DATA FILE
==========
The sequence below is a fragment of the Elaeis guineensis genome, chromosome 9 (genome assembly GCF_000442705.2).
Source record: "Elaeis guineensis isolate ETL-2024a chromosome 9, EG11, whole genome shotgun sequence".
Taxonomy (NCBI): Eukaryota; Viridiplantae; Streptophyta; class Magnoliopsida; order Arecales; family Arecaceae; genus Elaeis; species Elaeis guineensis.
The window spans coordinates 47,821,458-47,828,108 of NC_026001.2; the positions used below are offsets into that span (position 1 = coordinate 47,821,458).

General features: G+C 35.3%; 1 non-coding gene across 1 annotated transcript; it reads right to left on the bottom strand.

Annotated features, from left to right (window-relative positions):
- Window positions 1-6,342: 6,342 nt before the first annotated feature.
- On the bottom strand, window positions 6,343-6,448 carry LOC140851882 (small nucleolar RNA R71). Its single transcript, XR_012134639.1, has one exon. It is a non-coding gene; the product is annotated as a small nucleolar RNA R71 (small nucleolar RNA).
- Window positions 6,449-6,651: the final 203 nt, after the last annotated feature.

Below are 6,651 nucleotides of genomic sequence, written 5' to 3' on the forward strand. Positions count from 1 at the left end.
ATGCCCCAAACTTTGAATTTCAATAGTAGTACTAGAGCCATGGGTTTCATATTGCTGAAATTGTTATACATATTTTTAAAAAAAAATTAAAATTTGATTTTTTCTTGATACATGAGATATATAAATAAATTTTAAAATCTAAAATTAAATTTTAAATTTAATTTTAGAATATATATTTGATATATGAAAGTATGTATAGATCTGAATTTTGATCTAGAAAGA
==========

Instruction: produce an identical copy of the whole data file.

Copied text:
The sequence below is a fragment of the Elaeis guineensis genome, chromosome 9 (genome assembly GCF_000442705.2).
Source record: "Elaeis guineensis isolate ETL-2024a chromosome 9, EG11, whole genome shotgun sequence".
Taxonomy (NCBI): Eukaryota; Viridiplantae; Streptophyta; class Magnoliopsida; order Arecales; family Arecaceae; genus Elaeis; species Elaeis guineensis.
The window spans coordinates 47,821,458-47,828,108 of NC_026001.2; the positions used below are offsets into that span (position 1 = coordinate 47,821,458).

General features: G+C 35.3%; 1 non-coding gene across 1 annotated transcript; it reads right to left on the bottom strand.

Annotated features, from left to right (window-relative positions):
- Window positions 1-6,342: 6,342 nt before the first annotated feature.
- On the bottom strand, window positions 6,343-6,448 carry LOC140851882 (small nucleolar RNA R71). Its single transcript, XR_012134639.1, has one exon. It is a non-coding gene; the product is annotated as a small nucleolar RNA R71 (small nucleolar RNA).
- Window positions 6,449-6,651: the final 203 nt, after the last annotated feature.

Below are 6,651 nucleotides of genomic sequence, written 5' to 3' on the forward strand. Positions count from 1 at the left end.
ATGCCCCAAACTTTGAATTTCAATAGTAGTACTAGAGCCATGGGTTTCATATTGCTGAAATTGTTATACATATTTTTAAAAAAAAATTAAAATTTGATTTTTTCTTGATACATGAGATATATAAATAAATTTTAAAATCTAAAATTAAATTTTAAATTTAATTTTAGAATATATATTTGATATATGAAAGTATGTATAGATCTGAATTTTGATCTAGAAAGA